(We just had to add the exclamation point!)
Looks like a headline from the Enquirer or from the golden age of yellow journalism. Another public official caught with their hand in the till. Another Robert Vigil taking money for favors. Who was this Council President? Who was this criminal giving away your farm for their own personal gain? None other than Council President Debbie O'Malley.
Now before you think you've found yourself on Joe Monahan or the Duke City Fix, hear us out. We have serious differences with Councilor O'Malley. Particularly her belief that the city should become a landlord in the name of affordable housing... but that's another story. In Thursday's Albuquerque Journal (a.k.a The Yellow Pages) they all but accuse the councilor of taking a bribe.
"...a financial report filed with the City Clerk's Office shows that Forest City Covington recently gave O'Malley a political contribution of $450, which O'Malley says is the most that can be contributed to a council campaign. She's up for re-election this year and says she has been collecting money to cover old campaign debts."Lest you forget councilors receive a salary that's 1/10th of the mayor's, which is somewhere over $9,000 a year. The City Charter stipulates that a councilor or candidate for council can only receive a campaign contribution from any one person or corporation of 5% of their total salary. That's somewhere around $465 these days. The contribution in question is just $450. In other words, perfectly legal.
So why run a story that isn't a story? One of the first rules of damage control is to accuse the accuser. In this case Councilor O'Malley was highly critical of the $80,000 "donation" given to the city to finish Marty's My-centennial... uh, Tricentennial towers, saying "We have a large developer in negotiations with us ... essentially bailing the city out of a quandary in terms of money. I don't think that's very good policy."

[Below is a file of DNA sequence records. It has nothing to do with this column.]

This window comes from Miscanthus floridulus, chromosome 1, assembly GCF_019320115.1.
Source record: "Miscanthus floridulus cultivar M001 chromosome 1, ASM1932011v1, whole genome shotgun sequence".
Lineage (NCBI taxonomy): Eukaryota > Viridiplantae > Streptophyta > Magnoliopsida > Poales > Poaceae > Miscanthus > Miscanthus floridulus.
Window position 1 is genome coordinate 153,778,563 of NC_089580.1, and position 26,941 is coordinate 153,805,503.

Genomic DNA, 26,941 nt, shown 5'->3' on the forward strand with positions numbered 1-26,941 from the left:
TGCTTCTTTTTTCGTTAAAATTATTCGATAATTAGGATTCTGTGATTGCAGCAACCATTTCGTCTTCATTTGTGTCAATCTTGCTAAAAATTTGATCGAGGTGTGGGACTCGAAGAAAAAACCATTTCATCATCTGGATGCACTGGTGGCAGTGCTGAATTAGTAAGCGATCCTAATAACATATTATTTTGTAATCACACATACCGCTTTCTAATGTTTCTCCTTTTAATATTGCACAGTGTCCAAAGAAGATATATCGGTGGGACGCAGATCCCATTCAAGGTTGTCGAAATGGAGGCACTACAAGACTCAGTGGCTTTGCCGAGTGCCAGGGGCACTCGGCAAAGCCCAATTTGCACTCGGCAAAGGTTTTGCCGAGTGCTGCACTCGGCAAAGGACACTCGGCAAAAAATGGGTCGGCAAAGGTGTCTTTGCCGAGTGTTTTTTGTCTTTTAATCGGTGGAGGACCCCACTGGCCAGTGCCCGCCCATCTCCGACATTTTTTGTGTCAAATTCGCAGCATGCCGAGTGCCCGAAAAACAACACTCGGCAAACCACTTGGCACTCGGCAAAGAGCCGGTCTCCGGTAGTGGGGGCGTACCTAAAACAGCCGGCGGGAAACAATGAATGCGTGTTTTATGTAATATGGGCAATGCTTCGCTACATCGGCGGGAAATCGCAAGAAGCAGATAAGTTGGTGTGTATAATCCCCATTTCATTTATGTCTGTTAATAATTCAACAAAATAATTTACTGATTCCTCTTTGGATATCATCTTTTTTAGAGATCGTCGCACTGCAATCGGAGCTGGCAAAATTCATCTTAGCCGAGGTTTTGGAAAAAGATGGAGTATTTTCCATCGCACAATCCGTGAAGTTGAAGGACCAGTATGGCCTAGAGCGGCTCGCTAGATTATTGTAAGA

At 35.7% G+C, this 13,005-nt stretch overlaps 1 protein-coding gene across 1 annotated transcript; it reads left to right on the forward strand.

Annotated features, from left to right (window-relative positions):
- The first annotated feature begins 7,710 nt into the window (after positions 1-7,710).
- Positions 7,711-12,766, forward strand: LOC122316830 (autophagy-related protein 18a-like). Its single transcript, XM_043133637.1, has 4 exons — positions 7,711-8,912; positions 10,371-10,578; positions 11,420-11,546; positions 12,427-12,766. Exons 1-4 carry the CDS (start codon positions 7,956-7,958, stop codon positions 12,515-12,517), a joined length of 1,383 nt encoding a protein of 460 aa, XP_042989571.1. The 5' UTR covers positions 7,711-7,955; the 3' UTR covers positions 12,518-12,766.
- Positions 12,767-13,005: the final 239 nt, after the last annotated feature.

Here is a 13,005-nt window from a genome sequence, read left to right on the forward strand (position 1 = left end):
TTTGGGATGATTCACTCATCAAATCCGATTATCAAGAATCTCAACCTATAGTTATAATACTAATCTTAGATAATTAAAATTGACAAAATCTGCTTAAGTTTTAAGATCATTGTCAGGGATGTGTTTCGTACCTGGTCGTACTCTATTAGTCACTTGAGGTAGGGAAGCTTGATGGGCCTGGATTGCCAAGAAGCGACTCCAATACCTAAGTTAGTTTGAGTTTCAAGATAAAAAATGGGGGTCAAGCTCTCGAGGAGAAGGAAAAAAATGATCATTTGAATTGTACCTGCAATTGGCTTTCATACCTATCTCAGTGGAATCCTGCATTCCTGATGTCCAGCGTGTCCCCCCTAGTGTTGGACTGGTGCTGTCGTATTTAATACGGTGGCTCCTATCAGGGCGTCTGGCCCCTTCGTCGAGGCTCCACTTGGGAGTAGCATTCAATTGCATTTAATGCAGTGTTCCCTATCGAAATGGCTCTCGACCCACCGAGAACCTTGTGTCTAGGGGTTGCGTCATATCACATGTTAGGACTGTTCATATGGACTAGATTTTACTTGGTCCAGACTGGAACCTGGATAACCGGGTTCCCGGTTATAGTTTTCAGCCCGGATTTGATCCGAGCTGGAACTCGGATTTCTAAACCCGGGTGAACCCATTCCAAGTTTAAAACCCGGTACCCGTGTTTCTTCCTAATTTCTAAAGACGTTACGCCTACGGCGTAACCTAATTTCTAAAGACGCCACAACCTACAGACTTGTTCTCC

There's absolutely no doubt that the Mayor was hurt by the publicity surrounding the Tricentennial Towers cost overruns. First supposed to cost less than $500,000, then no more than $840,000 (ABQ Journal - Subscription Required). Eventually, they needed a private donation of $80,000 to finish the project. That donation came from Forest City Covington.
Now, we're not against private donations for projects like the Tricentennial Towers. In fact, we would prefer voluntary contributions as opposed to taxpayer funded monuments to... whatever they're supposed to be a monument to. In fact, if the project had been run by a private company that relied solely on donations, we believe that the final cost would have been somewhere near the originally estimated $500,000 if not less. We mean the towers are nice but...
(Sidebar)So, who do you really think is going to be more influenced by Forest City Covington's contribution? A councilor whose social and political positions are already in favor of the type of development proposed by Forest City Covington at Mesa Del Sol? Or a Mayor, whose pet project and monument to... whatever, is running over budget and still needs another 80 grand? Let's see $450... $80,000. Even by ABQ PAC standards that's a lotta' cash. What's more, who do you think Thursday's hit piece in the Yellow Pages benefits?
If you add up all of the money spent on just those two towers it equals $920,000, almost $1,000,000. Do you think the residents of Martinez Town could have used even $840,000 to fix the failing pumps that kept their homes from flooding last summer? We do.
That's right... our illustrious mayor. The Journal either was fed a story and failed to think it through or were willing accomplices to Marty's spin machine. That's the politics of money and the way to turn the accuser into the accused.
---------- CORRECTION ----------
We must have had something in our Eye because we originally indicated above that the salary of a City Councilor is 1/3 that of the Mayor. That is incorrect. A City Councilor's salary is 10% of the Mayor's. Oddly enough, Councilor O'Malley sponsored a ballot initiative in 2004 to increase the council's salary to 1/3 that of the Mayor's making a Councilor's salary over $30,000 a year. The voters rejected that idea and it remained the 10% figure currently in place. All of the other figures above are correct.